Both India and China have experienced economic changes that have generated new challenges for local institutions. This volume closely studies the resultant grass-roots political experiences in these countries from an interdisciplinary perspective. It examines the process of democratization and highlights the growing demands for participation and the complex power structures interjecting them.

The contributors to this volume discuss issues relating to institutional structures and the dynamics of local governance in a changing socio-economic environment. In addition to the political economy of rural areas, they also focus on the role of gender, ethnicity, and religion in local political processes.

Key Features

Outlines how institutional innovation has evolved in both countries; Highlights the impact of the 73rd Amendment to the Constitution (in India) and the Organic Law (in China) in facilitating political participation; Investigates how far the new democratic processes have reduced ethnic subordination, caste hierarchy, and gender injustice at the village level

Comprising individual case studies as well as comparative perspectives, this pioneering volume raises new issues of institution-building and socio-economic change vis-à-vis the right to participate. It will be of particular interest to political scientists, sociologists, and social activists.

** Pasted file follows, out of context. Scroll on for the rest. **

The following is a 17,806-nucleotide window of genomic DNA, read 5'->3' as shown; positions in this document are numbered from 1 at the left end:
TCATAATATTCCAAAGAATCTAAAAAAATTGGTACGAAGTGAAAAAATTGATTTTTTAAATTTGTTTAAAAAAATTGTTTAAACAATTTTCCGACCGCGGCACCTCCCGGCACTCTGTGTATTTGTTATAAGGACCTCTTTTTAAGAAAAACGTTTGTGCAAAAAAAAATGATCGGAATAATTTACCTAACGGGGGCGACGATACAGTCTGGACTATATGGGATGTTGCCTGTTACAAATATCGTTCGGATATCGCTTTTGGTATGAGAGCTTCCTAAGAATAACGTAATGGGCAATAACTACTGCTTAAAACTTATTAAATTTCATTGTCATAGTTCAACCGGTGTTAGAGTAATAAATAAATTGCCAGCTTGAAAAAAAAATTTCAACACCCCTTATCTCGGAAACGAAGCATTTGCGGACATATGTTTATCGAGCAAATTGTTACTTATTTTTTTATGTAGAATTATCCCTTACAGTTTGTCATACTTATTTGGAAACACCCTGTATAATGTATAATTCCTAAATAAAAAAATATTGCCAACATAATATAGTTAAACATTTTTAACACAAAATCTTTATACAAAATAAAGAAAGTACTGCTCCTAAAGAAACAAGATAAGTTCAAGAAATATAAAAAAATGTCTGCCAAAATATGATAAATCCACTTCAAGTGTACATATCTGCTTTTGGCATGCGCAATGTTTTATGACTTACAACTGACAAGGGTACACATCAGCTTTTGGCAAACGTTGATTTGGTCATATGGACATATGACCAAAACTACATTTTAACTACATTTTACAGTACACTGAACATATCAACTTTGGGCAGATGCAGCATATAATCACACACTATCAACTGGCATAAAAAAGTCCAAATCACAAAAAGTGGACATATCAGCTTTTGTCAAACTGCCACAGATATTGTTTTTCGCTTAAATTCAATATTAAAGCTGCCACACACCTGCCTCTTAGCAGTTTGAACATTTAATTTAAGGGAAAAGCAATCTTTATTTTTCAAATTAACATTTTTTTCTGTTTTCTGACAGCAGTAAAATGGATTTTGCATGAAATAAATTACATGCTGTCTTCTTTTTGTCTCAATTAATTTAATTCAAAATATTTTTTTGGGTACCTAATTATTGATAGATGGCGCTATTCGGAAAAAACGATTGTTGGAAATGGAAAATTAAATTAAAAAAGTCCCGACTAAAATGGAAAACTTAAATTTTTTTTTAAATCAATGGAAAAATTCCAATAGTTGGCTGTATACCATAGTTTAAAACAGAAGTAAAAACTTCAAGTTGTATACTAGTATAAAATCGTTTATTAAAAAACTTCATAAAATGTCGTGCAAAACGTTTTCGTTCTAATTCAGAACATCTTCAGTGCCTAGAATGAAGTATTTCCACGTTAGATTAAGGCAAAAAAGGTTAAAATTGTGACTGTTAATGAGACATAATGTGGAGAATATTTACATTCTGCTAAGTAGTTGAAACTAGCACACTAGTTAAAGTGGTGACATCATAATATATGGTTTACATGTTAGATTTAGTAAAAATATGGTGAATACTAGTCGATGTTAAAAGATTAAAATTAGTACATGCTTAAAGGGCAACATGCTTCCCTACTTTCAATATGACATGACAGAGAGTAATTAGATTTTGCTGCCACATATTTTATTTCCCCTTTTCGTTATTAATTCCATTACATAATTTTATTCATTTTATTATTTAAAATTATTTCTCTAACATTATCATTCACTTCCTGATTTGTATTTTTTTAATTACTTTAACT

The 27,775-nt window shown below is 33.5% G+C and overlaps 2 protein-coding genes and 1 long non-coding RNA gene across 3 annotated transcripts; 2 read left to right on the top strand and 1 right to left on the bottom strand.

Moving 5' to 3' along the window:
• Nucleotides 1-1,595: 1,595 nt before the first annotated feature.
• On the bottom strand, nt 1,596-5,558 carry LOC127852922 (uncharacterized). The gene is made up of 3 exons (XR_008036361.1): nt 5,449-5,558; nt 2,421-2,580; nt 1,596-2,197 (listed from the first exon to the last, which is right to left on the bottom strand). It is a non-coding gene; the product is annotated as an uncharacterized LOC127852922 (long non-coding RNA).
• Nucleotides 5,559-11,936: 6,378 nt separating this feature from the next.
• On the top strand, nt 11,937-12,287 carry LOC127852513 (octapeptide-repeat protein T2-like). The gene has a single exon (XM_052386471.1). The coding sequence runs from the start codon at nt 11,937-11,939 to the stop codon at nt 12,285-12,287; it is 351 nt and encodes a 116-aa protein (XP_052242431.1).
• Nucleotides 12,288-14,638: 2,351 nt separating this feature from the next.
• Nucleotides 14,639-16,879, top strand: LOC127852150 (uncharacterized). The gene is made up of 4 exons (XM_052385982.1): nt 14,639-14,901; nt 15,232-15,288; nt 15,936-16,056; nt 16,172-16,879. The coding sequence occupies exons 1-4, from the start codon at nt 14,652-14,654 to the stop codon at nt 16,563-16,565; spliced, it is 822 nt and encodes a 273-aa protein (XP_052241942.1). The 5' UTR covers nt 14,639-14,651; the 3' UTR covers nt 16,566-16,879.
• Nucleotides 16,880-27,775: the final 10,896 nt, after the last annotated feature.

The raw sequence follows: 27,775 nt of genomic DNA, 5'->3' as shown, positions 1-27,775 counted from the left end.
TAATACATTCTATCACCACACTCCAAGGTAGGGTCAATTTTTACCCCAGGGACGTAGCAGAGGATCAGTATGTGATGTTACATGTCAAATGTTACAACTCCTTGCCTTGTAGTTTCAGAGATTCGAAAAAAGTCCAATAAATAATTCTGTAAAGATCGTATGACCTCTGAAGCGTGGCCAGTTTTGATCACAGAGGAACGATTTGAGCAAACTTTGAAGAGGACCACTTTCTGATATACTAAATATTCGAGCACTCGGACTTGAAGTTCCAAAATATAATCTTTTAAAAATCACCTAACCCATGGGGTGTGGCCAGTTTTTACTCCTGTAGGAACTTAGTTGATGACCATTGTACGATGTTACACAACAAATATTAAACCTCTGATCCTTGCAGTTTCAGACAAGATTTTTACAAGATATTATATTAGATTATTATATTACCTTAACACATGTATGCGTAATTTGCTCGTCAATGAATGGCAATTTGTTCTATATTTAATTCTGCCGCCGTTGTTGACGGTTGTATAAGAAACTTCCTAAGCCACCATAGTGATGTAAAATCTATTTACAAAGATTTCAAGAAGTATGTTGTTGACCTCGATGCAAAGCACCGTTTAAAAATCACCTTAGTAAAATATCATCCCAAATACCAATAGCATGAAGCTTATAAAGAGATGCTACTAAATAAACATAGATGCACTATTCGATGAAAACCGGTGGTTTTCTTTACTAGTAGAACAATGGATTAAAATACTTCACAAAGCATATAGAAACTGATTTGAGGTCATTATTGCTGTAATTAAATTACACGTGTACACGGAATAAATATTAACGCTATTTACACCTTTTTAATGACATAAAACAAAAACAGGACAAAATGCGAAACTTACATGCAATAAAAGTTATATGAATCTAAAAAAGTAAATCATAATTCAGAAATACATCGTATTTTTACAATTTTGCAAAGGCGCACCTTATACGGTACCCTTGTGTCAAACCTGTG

Introduction: Local Governance, Local Democracy and the Right to Participate

Introduction: Local Governance, Local Democracy and the Right to Participate

Introduction: Local governance, local democracy and the right to participate

Two Perspectives on Local Government

Aspirations for grass-roots democracy have acquired universal recognition during the past quarter century. In recent years, however, local self-governance has emerged as the new mantra of the forces of globalisation and liberalisation. There are two divergent perspectives on local governance: one sees it as an arena for transforming an unequal local society into a democratic community; while the other treats it as an agency or a channel to implement centrally-formulated policies and programmes. The former evokes the ideas of Gandhi, trying to reinvent the vision of gram swaraj or village-level self-rule or villagers’ self-determination in the course of people's struggle for freedom. ...

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